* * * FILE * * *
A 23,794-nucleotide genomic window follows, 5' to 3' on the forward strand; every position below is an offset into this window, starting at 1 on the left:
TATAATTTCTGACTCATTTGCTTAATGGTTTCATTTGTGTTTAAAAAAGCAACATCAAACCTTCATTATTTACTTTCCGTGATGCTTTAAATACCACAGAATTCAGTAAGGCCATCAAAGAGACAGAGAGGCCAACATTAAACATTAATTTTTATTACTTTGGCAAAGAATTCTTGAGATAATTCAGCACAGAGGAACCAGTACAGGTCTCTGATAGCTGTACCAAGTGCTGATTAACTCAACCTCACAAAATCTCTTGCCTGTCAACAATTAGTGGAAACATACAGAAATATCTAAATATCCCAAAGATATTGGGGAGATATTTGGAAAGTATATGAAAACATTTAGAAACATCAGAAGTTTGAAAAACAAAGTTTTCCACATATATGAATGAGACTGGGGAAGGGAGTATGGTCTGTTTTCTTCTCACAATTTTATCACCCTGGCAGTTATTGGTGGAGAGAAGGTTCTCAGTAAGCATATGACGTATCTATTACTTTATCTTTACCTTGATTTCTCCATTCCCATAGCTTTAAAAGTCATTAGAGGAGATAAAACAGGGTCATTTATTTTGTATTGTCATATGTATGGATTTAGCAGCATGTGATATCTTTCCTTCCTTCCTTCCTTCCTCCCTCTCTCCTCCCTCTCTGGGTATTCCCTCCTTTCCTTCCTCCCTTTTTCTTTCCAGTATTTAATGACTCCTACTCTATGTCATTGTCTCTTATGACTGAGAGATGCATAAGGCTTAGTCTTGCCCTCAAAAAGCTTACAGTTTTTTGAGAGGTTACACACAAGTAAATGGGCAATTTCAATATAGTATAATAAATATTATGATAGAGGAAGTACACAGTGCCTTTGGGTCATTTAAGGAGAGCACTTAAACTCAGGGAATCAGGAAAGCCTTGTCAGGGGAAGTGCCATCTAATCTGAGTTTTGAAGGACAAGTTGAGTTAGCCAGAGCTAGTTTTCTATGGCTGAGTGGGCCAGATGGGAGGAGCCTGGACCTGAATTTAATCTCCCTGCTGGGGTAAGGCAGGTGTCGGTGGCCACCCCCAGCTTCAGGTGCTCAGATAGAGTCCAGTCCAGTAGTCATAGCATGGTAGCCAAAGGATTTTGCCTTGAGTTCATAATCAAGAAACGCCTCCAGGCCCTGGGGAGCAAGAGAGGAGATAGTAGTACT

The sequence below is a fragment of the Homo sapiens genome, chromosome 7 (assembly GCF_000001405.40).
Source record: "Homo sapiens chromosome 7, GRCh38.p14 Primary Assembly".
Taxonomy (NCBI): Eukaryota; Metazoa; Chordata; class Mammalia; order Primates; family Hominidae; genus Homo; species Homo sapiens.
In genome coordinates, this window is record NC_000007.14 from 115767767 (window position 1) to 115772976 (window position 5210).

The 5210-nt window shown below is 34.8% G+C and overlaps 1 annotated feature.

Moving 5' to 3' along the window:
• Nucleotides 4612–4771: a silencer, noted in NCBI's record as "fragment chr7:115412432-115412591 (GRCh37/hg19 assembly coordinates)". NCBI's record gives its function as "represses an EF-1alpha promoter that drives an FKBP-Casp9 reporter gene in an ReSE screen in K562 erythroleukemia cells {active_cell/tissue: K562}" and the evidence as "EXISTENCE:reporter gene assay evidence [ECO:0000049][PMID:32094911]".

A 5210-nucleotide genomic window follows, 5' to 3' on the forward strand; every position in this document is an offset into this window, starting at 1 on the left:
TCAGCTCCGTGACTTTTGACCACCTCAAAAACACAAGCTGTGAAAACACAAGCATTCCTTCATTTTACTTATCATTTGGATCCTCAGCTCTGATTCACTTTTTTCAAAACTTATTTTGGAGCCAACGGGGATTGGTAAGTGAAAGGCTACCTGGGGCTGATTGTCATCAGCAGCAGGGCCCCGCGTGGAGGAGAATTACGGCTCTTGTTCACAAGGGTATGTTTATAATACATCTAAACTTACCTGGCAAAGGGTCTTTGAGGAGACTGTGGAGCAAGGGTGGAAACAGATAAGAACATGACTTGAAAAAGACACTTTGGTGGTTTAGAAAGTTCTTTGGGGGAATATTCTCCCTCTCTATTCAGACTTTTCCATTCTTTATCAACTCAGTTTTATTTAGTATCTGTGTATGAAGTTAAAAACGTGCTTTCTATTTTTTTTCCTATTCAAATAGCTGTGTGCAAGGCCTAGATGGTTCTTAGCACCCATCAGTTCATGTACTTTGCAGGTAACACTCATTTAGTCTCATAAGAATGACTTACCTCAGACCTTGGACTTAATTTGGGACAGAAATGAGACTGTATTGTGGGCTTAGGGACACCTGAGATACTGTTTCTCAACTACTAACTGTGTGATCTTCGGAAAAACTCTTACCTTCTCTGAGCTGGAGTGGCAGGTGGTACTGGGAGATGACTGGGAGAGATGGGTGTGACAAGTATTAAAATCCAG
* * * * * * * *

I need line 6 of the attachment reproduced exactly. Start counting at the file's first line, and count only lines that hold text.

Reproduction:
In genome coordinates, this window is record NC_000007.14 from 115767767 (window position 1) to 115772976 (window position 5210).